ISSN Online: **2379-1748**

8th Thermal and Fluids Engineering Conference (TFEC)

# UNDERSTANDING THE DIFFERENCES BETWEEN CLASSICAL AND BAYESIAN STATISTICS APPLIED TO THERMALLY FORMED POLYMERICMATERIALS

## 要約

Classical (or Frequentist) statistics attempts to understand how a sample of statistical information behaves over all possible random samples. It assumes that the numerical characteristics of the sample are fixed by unknown constants; the probabilities are treated as long run relative frequencies; the behavior of the statistical procedures are judged by how well they behave over an infinite number of hypothetical repetitions of the experiments.

Bayesian statistics assumes that parameters are random variables; the rules of probability make inferences about the parameters; probability statements are interpreted as degrees of belief. Every statistician can have a unique set of priors that contains the weights that are assigned to each parameter. Consequently, the conclusions are based upon the priors and the data actually observed. Essentially the Classical approach looks at how a method depends upon a random sample, i,e., a sampling distribution of the estimator. Bayesian treats the parameter as a random variable and depends upon the sample actually used. As a result, we find that Bayesian analysis often has better performance than the frequentist's estimator in terms of the mean squared error over the range of possible values.

In contrast to elastic problems where history can be ignored, viscoelastic materials require a knowledge of the entire history that the material has experienced. In many papers the viscoelastic properties have been entered into commercial FEM systems and the time history been obtained. In this paper we make use of an iterative process involving a Lagrangian approach based upon the matching of a second order Piola-Kirchoff and Cauchy analyses of the current spatial description of the system using Schapery material model.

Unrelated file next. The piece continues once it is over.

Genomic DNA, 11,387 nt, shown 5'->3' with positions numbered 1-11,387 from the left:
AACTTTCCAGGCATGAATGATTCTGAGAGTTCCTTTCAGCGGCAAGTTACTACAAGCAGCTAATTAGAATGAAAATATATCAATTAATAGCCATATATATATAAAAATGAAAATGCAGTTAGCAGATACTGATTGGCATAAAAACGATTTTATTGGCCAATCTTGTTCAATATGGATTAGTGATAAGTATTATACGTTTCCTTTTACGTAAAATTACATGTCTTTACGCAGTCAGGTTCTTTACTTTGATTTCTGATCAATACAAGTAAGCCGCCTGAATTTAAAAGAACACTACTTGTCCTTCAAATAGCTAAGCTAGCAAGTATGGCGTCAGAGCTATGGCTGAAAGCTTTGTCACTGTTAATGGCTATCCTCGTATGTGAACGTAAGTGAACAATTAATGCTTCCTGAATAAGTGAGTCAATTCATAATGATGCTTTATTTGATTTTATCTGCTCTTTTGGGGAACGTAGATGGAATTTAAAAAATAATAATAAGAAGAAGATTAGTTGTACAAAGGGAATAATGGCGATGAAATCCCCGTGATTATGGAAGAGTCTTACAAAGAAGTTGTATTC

Bayesian statistics assumes that parameters are random variables; the rules of probability make inferences about the parameters; probability statements are interpreted as degrees of belief. Every statistician can have a unique set of priors that contains the weights that are assigned to each parameter. Consequently, the conclusions are based upon the priors and the data actually observed. Essentially the Classical approach looks at how a method depends upon a random sample, i,e., a sampling distribution of the estimator. Bayesian treats the parameter as a random variable and depends upon the sample actually used. As a result, we find that Bayesian analysis often has better performance than the frequentist's estimator in terms of the mean squared error over the range of possible values.

In contrast to elastic problems where history can be ignored, viscoelastic materials require a knowledge of the entire history that the material has experienced. In many papers the viscoelastic properties have been entered into commercial FEM systems and the time history been obtained. In this paper we make use of an iterative process involving a Lagrangian approach based upon the matching of a second order Piola-Kirchoff and Cauchy analyses of the current spatial description of the system using Schapery material model.